And while I’m not making chicken and biscuits for our Valentine’s Day breakfast, I did want to do something bigger if for no other reason that it’s Monday morning. But it is also the 9th anniversary of our first date, and that calls for something special.
Besides, when you marry into a family that thrives on breakfast foods, you have to learn fast to hold your own.
I think I’m getting there.
Oatmeal Chocolate Chip Pancakes
- 1 cup oats
- 1 cup buttermilk
- 1/2 cup whole wheat pastry flour
- 1 Tbsp sugar
- 1 tsp baking powder
- 1 tsp baking soda
- pinch salt
- 1 egg, beaten
- 1 Tbsp light oil or melted butter
- 1/4 – 1/2 cup dark chocolate chips
- Mix the oats and buttermilk in a bowl. Cover the bowl with plastic wrap and refrigerate 30 minutes, or, ideally, overnight.
- In a medium bowl, whisk together the flour, sugar, baking powder, baking soda, and salt. Set aside.
- Add the beaten egg and oil/butter to the oat and buttermilk mixture and stir together.
- Add the oat mixture to the flour mixture, and stir to blend.
- Heat a large skillet over medium heat and brush or spray with oil. *Tip: To make sure it’s hot enough, wet your fingers under the faucet and sprinkle a few droplets of water onto the pan. If they sizzle, it’s ready.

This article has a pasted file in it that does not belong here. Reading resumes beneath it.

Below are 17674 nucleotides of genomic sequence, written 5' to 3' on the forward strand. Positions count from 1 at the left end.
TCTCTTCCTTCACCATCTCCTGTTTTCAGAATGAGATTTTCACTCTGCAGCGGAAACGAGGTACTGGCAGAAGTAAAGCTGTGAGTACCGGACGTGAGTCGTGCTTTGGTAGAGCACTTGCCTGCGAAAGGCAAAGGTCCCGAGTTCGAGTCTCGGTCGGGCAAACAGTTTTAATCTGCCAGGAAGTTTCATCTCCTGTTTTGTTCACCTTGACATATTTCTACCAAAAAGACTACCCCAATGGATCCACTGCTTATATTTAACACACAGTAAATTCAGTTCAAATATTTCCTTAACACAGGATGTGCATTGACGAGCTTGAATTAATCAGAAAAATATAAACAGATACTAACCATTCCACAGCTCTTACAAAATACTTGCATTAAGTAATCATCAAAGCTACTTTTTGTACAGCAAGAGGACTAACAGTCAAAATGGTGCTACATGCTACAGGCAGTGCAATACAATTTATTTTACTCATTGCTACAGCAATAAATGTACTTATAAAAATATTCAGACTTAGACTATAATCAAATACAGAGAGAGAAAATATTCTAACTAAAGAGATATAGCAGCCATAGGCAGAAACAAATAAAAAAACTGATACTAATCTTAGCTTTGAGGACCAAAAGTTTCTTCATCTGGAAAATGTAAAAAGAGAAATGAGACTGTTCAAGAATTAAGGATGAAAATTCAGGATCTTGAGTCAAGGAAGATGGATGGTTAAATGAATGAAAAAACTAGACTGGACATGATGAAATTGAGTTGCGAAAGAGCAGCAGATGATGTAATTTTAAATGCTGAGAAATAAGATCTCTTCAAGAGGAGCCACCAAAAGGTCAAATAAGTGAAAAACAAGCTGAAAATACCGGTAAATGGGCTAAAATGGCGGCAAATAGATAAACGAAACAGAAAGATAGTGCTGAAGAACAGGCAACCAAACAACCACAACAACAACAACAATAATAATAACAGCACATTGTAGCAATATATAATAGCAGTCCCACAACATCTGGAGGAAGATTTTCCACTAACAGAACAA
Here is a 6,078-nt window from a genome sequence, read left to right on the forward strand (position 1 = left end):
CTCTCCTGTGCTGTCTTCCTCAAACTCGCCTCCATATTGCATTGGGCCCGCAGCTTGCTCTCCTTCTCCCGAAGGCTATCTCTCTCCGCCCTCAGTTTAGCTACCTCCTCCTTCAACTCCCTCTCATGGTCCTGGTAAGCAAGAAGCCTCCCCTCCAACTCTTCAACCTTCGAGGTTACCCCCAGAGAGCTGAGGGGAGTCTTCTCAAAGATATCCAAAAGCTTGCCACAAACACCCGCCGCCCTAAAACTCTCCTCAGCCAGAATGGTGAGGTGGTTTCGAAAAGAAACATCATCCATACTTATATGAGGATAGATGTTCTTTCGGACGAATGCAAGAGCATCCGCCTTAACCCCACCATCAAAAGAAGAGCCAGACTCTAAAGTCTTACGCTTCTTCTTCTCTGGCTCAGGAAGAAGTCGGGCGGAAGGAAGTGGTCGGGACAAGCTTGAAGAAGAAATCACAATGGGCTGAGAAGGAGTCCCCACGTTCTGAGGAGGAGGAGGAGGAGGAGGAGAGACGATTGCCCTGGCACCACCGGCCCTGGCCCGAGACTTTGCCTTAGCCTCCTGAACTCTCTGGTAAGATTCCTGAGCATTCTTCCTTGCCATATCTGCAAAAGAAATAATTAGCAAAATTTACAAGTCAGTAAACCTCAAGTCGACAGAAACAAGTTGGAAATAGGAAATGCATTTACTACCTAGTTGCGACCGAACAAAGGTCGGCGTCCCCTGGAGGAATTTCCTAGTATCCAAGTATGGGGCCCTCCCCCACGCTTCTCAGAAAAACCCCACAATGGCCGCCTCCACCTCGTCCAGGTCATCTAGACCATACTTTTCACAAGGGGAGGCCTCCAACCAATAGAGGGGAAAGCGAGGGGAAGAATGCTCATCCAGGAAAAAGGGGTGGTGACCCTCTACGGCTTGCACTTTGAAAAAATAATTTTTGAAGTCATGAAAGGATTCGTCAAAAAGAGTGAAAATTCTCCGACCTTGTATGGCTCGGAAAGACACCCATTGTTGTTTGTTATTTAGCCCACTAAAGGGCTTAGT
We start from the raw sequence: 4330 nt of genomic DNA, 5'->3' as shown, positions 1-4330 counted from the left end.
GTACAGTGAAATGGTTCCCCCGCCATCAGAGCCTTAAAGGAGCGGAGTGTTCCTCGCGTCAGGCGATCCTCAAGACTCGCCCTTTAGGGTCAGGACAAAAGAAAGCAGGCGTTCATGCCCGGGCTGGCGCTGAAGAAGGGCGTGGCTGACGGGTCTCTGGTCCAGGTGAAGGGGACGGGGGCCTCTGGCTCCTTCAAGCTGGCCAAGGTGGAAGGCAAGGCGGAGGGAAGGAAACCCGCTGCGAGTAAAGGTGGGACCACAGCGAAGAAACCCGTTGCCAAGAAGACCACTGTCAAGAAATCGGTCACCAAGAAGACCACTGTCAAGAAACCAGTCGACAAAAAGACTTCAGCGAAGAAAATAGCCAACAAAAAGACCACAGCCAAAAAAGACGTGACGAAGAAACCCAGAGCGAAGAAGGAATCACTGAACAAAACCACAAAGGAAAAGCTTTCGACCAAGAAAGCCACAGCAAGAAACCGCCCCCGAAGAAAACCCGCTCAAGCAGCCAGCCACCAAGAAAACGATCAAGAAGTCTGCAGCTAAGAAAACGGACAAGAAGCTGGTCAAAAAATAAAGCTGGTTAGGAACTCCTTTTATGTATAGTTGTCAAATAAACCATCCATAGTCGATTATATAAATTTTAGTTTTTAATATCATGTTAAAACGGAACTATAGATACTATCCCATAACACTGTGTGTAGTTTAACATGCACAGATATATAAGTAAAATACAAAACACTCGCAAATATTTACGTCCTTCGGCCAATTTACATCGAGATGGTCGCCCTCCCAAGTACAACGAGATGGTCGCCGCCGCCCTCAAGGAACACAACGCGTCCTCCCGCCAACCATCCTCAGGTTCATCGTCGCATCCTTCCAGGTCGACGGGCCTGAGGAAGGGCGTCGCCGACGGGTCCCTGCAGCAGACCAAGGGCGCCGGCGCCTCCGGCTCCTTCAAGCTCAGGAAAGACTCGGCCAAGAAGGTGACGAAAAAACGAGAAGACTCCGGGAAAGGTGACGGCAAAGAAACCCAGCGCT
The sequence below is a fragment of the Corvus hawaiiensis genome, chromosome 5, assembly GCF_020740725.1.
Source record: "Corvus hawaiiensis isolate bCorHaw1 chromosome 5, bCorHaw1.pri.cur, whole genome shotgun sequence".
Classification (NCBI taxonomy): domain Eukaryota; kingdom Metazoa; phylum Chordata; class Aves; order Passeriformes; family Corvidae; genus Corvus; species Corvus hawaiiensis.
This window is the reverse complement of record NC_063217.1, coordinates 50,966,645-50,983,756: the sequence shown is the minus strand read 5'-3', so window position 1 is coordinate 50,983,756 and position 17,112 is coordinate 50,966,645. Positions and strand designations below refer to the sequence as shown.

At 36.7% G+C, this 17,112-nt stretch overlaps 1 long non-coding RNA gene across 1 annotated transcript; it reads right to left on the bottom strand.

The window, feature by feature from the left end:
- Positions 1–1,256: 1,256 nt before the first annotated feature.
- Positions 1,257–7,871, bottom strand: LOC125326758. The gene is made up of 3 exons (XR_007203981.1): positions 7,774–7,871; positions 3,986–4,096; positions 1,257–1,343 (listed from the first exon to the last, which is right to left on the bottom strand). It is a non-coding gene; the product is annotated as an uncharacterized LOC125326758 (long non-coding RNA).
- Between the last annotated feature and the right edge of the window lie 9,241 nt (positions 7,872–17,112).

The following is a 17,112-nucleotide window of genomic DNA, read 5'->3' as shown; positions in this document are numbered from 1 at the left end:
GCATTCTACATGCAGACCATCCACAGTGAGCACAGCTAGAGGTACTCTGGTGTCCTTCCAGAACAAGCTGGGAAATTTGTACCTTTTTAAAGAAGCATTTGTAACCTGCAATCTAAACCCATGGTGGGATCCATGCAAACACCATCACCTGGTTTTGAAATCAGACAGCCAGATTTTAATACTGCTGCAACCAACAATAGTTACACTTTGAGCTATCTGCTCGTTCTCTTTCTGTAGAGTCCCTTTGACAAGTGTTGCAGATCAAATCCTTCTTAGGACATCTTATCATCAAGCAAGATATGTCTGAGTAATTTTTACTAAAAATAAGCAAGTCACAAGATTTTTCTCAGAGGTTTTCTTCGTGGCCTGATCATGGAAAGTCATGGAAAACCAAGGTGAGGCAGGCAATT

- Scoop the batter, 1/4 – 1/3 cup at a time onto the pan. *This is where I added the chocolate chips – just drop a few onto the top side of the pancake while the batter is still wet. You could also add berries, nuts, bananas, or any other mix-in you’d like at this point.
- When the bottoms are browned and the top is set around the edges, flip the pancakes. Cook until the second side has browned.
- Re-spray/grease the skillet if needed, and repeat with the remaining batter. If the pancakes begin to brown too quickly, lower the heat just a bit.
- Serve hot, with
maple syrup and raspberry sauce.
- 5 oz. frozen raspberries
- 2 Tbsp maple syrup
- 1 tsp orange zest
- 1 Tbsp water
- Combine ingredients in a small sauce pan over medium heat and bring to a simmer.
- Let cook until raspberries have thawed and broken down and the sauce has thickened slightly.
- Serve warm over pancakes, crepes, or ice cream.